Overactive Immune System Might be Missing Link in Chronic Fatigue Research
New research has revealed possible triggers of Chronic Fatigue Syndrome (CFS) or ME. An overactive immune system may explain why some people develop the syndrome, with many people pointing to fighting an infection as the trigger for the ME symptoms.
Researchers looked at 55 patients with Hepatitis C who were given a drug that causes a similar response to a virus. Of this group, 18 had an overactive immune system, and all of these went on to develop CFS-like symptoms.
Extreme tiredness symptoms hard to shake
CFS is a syndrome where patients experience symptoms related to extreme tiredness. Scientists from the Institute of Psychiatry, Psychology and Neuroscience at King's College recruited 55 patients who had hepatitis C for their recent study.
The recruits were treated with the standard drug called interferon-alpha. The medication provokes the immune system in the same way a severe infection might.
Overactive immune systems are responsive to triggers
Fatigue measures of each participant were recorded before during and after treatment, tracking which people developed the persistent CFS-like illness. 18 of the 55 patients developed CFS-like symptoms, all of which had shown much stronger immune responses to the medication.
These 18 had also indicated an overactive immune system before the treatment started. Lead researcher Dr. Alice Russell from the Institute of Psychiatry, Psychology & Neuroscience (IoPPN) said:
"For the first time, we have shown that people who are prone to develop a CFS-like illness have an overactive immune system, both before and during a challenge to the immune system."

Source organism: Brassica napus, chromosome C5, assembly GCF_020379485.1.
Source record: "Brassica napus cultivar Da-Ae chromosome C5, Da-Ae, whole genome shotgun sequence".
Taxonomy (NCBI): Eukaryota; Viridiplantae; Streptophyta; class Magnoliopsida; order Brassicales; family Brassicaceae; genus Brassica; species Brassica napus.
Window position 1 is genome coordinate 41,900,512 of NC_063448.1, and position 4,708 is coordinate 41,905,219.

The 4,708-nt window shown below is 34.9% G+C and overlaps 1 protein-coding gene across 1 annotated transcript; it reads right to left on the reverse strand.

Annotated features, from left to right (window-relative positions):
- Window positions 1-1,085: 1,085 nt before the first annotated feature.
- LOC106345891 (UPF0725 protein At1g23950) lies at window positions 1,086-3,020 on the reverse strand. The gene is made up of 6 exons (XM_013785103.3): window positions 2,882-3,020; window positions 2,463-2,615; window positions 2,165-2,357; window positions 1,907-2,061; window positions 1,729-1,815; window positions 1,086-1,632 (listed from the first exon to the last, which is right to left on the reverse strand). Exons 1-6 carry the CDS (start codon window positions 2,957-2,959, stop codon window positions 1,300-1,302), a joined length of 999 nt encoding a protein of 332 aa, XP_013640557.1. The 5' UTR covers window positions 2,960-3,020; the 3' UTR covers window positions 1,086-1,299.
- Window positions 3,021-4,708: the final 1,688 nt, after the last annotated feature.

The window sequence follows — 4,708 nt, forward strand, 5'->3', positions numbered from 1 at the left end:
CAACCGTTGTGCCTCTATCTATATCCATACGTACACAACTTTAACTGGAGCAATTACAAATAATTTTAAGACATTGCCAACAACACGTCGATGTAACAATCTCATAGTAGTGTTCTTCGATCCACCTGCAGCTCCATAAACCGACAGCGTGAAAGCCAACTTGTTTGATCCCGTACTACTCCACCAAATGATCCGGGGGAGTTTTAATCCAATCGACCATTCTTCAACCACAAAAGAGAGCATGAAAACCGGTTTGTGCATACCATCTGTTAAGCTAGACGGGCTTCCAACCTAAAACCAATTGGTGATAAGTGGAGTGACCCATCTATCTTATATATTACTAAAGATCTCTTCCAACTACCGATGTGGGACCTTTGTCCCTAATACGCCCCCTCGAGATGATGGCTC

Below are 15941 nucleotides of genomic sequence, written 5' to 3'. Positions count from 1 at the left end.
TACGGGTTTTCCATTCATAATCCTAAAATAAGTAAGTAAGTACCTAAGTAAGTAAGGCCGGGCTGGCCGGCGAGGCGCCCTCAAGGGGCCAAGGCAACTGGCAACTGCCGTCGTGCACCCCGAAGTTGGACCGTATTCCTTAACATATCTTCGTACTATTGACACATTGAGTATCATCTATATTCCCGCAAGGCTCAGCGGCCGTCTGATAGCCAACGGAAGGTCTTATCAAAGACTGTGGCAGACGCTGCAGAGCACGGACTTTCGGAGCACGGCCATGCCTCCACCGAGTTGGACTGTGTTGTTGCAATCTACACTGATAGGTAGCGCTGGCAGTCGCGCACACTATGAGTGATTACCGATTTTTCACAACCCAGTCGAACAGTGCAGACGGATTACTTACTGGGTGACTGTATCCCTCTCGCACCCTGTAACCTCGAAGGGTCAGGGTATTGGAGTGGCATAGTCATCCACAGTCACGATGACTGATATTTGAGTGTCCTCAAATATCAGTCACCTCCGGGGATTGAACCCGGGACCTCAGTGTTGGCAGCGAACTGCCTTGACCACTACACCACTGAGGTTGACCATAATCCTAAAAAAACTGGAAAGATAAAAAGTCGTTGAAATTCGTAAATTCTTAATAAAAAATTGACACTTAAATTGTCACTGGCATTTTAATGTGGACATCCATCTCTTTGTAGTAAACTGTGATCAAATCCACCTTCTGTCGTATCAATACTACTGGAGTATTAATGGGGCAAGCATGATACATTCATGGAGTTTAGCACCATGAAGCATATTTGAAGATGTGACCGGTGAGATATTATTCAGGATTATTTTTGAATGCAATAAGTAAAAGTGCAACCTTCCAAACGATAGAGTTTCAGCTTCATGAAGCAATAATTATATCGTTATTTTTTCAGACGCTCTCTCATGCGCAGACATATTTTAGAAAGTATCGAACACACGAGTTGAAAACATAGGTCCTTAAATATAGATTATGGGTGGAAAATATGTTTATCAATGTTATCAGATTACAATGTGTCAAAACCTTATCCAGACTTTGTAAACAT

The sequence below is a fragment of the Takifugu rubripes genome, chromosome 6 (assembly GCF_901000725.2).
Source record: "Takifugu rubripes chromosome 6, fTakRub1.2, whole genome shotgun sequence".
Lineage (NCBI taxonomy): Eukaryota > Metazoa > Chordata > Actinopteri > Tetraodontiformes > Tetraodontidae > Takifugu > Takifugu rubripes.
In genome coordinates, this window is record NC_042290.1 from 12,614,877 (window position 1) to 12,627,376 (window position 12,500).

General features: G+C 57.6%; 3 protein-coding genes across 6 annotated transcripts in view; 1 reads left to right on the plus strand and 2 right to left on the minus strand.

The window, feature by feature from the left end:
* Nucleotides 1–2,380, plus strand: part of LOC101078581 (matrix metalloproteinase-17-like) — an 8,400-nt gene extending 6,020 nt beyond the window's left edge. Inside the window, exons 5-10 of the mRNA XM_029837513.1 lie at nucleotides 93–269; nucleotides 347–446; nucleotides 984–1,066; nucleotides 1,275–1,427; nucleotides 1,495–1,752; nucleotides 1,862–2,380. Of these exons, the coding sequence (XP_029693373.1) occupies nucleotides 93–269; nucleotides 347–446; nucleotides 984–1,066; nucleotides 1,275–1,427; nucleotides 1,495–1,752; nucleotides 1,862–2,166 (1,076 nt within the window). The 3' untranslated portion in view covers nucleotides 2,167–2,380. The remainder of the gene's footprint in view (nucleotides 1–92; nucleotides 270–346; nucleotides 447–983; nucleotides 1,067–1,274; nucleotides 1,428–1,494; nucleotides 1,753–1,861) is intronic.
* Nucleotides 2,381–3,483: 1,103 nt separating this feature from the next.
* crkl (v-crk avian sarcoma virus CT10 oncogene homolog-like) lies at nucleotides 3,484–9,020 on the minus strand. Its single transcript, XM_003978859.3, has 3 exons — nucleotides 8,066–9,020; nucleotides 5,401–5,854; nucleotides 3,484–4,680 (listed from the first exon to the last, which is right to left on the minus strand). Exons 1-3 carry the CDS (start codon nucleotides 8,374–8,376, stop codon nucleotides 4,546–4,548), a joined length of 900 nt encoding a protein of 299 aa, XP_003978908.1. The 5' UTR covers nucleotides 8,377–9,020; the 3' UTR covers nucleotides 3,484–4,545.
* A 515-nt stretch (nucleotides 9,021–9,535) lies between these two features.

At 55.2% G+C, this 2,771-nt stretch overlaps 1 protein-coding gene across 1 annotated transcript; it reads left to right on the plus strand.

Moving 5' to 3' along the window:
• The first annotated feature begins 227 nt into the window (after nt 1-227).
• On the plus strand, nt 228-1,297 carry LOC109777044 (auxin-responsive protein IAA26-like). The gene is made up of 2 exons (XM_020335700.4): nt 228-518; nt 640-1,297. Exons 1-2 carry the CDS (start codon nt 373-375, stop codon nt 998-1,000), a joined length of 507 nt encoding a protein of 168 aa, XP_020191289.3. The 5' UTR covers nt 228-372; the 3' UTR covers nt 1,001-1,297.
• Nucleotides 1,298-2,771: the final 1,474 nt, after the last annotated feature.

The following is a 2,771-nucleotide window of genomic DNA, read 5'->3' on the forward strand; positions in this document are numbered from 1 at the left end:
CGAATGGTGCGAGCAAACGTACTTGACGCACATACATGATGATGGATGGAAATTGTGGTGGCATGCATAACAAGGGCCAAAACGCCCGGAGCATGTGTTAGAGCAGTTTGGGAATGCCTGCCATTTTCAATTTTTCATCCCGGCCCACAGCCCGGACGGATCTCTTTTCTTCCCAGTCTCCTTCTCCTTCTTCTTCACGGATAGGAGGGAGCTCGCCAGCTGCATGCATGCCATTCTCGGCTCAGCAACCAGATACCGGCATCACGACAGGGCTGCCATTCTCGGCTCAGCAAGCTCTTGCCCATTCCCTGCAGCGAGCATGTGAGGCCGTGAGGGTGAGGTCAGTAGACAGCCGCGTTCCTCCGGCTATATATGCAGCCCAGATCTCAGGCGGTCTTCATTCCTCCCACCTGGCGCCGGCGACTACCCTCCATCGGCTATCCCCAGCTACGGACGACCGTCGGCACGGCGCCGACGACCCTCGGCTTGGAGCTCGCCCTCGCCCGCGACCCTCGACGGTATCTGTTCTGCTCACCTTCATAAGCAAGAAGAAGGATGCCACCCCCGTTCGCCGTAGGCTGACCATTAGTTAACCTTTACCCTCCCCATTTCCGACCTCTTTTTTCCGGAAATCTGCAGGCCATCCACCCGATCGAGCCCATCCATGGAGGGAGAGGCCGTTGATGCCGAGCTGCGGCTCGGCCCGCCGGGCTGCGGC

"Our findings suggest that people who have an exaggerated immune response to a trigger may be more at risk of developing CFS."
Senior researcher, Prof Carmine Pariante, added: "This is a light in the fog, a direction of travel. Although screening is a long way off, our results are the first step in identifying those at risk and catching the illness in its crucial early stages."
More about ME or CFS
Chronic Fatigue is also known by its official title Myalgic encephalomyelitis or ME. Severe symptoms of the disease may last several months or even years, but it is rare for patients to ever fully recover from the illness.
It can be difficult to diagnose when there are other factors such as depression or overwork involved too. The exact cause for Chronic Fatigue Syndrome isn’t known and there is no clear solution either.
It’s common for the disease to follow an intense infection or even an intense psychological or physical trauma like the loss of a loved one or a car accident.
There are studies that have examined people suffering from the condition which has found that commonly there are abnormalities in their brains and nervous systems that may contribute to their symptoms. The long-term illness affects about 250,000 people in the UK.